OTTAWA (Reuters) - Canada’s jobless rate jumped to a two-year high in December and the housing market began to crumble, reports showed on Friday, adding to growing evidence the economy slid into a recession late last year.
Statistics Canada said employers cut a net 34,400 jobs in December, more than expected, and the unemployment rate jumped to 6.6 percent from 6.3 percent. The construction sector took the biggest hit.
The news prompted a decline in the Canadian dollar versus the U.S. dollar and cemented the market’s view that the Bank of Canada will aggressively cut interest rates on January 20.
Finance Minister Jim Flaherty warned that worse was still to come.
“We’re in for a very difficult year. We regrettably are going to have to expect continuing job losses in Canada,” Flaherty told reporters in Thornhill, Ontario.
Flaherty said he would address growing unemployment in his budget on January 27, mentioning possible measures to encourage retraining and job-sharing.
The downturn in construction -- and housing in particular -- was confirmed by another report showing housing starts fell 0.4 percent in December after plummeting to a seven-year low in November.
November building permits -- an early indicator of construction activity -- signaled the growing cracks in the housing market. The overall value of permits fell 11.8 percent in the month to a 21-month low and residential permits sank 9 percent.
“The Canadian housing correction is here, and will continue to weigh on construction activity,” said Robert Kavcic, economist at BMO Capital Markets.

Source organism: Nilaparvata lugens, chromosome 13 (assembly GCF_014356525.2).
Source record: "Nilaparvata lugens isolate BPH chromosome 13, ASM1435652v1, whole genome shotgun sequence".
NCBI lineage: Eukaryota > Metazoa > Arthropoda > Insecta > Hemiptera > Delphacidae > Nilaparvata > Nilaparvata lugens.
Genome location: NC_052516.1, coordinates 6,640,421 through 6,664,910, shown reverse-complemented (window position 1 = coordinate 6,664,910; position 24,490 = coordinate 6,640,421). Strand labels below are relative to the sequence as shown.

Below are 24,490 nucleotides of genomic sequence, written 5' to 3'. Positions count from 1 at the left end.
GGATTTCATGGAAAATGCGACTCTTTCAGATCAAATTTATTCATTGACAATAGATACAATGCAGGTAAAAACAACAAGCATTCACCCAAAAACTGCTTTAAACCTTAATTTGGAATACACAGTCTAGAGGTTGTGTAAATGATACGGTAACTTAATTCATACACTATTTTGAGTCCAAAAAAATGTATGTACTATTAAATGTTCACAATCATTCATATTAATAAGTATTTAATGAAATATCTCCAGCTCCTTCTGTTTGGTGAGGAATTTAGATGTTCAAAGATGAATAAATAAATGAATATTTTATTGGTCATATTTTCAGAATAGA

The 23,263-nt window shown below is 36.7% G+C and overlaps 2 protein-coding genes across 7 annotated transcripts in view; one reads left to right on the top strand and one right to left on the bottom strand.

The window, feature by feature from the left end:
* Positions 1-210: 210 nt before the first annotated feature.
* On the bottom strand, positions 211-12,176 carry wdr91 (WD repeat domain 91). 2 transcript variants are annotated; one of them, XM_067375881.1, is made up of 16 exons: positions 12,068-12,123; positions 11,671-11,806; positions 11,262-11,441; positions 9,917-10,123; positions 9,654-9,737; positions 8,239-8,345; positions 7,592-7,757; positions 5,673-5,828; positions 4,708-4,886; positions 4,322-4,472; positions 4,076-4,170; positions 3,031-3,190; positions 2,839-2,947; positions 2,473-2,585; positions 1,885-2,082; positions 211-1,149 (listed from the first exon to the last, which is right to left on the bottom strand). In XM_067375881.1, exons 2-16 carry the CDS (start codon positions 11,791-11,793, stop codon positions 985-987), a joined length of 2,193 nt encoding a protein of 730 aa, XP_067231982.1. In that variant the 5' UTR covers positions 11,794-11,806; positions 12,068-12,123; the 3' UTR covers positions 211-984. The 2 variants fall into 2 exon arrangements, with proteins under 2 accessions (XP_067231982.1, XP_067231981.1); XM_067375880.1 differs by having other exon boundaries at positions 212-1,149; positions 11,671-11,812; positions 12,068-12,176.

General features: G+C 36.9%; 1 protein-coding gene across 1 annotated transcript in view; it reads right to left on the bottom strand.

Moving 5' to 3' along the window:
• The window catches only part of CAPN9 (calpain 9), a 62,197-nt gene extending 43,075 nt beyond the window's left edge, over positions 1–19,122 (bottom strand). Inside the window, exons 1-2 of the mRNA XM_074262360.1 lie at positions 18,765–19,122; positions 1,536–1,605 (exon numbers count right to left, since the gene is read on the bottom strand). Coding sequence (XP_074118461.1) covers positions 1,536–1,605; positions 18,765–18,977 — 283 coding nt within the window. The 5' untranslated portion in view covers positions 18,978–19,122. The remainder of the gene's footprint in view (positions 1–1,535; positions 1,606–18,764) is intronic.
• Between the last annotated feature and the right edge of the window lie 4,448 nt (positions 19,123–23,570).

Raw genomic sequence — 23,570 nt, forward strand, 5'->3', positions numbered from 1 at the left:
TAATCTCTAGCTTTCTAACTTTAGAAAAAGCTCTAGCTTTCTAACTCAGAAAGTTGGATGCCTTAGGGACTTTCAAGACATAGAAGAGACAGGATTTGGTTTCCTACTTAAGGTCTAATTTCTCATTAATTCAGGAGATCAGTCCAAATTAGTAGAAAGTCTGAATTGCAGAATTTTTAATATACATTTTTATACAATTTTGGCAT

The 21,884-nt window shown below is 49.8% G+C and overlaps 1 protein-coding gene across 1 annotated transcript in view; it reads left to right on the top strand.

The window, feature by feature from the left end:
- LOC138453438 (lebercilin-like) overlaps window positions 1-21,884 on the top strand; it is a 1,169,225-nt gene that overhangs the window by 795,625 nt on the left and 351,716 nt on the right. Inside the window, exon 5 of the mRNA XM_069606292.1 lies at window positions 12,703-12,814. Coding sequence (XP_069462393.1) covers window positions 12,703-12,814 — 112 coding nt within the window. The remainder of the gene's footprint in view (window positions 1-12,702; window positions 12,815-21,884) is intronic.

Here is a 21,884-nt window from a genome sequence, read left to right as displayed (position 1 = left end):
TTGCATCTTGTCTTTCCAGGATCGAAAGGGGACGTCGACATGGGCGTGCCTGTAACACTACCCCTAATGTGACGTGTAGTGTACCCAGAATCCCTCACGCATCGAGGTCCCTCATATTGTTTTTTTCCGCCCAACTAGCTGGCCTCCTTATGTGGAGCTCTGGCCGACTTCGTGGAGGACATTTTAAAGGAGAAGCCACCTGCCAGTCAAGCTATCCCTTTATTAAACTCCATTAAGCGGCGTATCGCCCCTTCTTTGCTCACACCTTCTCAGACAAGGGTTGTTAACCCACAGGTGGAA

Canada’s housing market has been far more robust than that of the United States, shielded from the subprime mortgage crisis by more conservative lending practices.
The latest numbers reflect an “orderly unwind” rather than a meltdown, according to Ian Pollick, economics strategist TD Securities. But Stewart Hall, markets strategist at HSBC Canada, says the lesson from the 1990 housing crash was that “once the housing markets begin to slide, the slide is often steep.”
“And there are grounds to suggest that just such a slide has begun,” he said.
The dismal fourth-quarter data may push the Bank of Canada to reduce its overnight lending rate, already at a 50-year low, by another half-point this month to 1 percent. Some analysts expect a milder quarter-point cut.
“It definitely puts the bank in the hot seat in terms of having to deliver another rate cut. I don’t think there should be any debate about whether we’re going to get a cut,” said Andrew Pyle, wealth advisor at ScotiaMcLeod.
In the jobs data, markets focused on the loss of 70,700 full-time workers in December, partially offset by a gain of 36,200 part-time positions.
The construction sector was by far the worst performer with 44,000 taken off the payrolls.
“Given the weakening and the softening in the housing sector in Canada in December -- though nothing compared to the States -- builders are responding,” said Pyle.
In the first three quarters of 2008 Canada’s labor market had appeared immune to the effects of the slowing economy, but economists expect the fourth-quarter hemorrhaging to continue through 2009. Employment growth last year was 0.6 percent compared with 2.2 percent in 2007.
“I think Canada has lost its job market resilience,” said Derek Holt, economist at Scotia Capital.
“But the more disturbing thing is the hit to pay, which I think is worse than the body count, because this was all about lost full-time jobs as reduced hours drove part-time gains,” Holt said.
The average hourly wage of permanent employees grew 4.5 percent in December from a year earlier, down from 4.7 percent in November.
Additional reporting by Frank Pingue and Jennifer Kwan in Toronto; editing by Rob Wilson